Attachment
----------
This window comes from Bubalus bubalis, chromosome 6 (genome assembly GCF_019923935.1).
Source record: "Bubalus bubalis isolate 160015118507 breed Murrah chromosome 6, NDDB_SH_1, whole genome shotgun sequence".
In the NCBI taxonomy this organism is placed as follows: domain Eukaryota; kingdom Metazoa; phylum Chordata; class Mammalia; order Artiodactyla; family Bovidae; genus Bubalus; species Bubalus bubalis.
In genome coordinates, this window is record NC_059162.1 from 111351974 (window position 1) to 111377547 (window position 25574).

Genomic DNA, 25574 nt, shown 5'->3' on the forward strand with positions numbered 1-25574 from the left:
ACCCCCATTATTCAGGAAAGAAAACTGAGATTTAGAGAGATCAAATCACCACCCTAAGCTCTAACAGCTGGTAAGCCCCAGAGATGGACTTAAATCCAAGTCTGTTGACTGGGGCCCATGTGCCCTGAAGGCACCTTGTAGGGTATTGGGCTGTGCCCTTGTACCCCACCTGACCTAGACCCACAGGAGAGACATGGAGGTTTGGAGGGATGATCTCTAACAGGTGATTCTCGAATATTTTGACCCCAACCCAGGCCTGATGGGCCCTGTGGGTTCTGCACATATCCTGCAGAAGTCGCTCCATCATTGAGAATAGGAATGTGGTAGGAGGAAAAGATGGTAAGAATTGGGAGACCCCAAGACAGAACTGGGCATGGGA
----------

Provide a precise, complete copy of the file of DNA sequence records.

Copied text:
This window comes from Bubalus bubalis, chromosome 6 (genome assembly GCF_019923935.1).
Source record: "Bubalus bubalis isolate 160015118507 breed Murrah chromosome 6, NDDB_SH_1, whole genome shotgun sequence".
In the NCBI taxonomy this organism is placed as follows: domain Eukaryota; kingdom Metazoa; phylum Chordata; class Mammalia; order Artiodactyla; family Bovidae; genus Bubalus; species Bubalus bubalis.
In genome coordinates, this window is record NC_059162.1 from 111351974 (window position 1) to 111377547 (window position 25574).

Genomic DNA, 25574 nt, shown 5'->3' on the forward strand with positions numbered 1-25574 from the left:
ACCCCCATTATTCAGGAAAGAAAACTGAGATTTAGAGAGATCAAATCACCACCCTAAGCTCTAACAGCTGGTAAGCCCCAGAGATGGACTTAAATCCAAGTCTGTTGACTGGGGCCCATGTGCCCTGAAGGCACCTTGTAGGGTATTGGGCTGTGCCCTTGTACCCCACCTGACCTAGACCCACAGGAGAGACATGGAGGTTTGGAGGGATGATCTCTAACAGGTGATTCTCGAATATTTTGACCCCAACCCAGGCCTGATGGGCCCTGTGGGTTCTGCACATATCCTGCAGAAGTCGCTCCATCATTGAGAATAGGAATGTGGTAGGAGGAAAAGATGGTAAGAATTGGGAGACCCCAAGACAGAACTGGGCATGGGA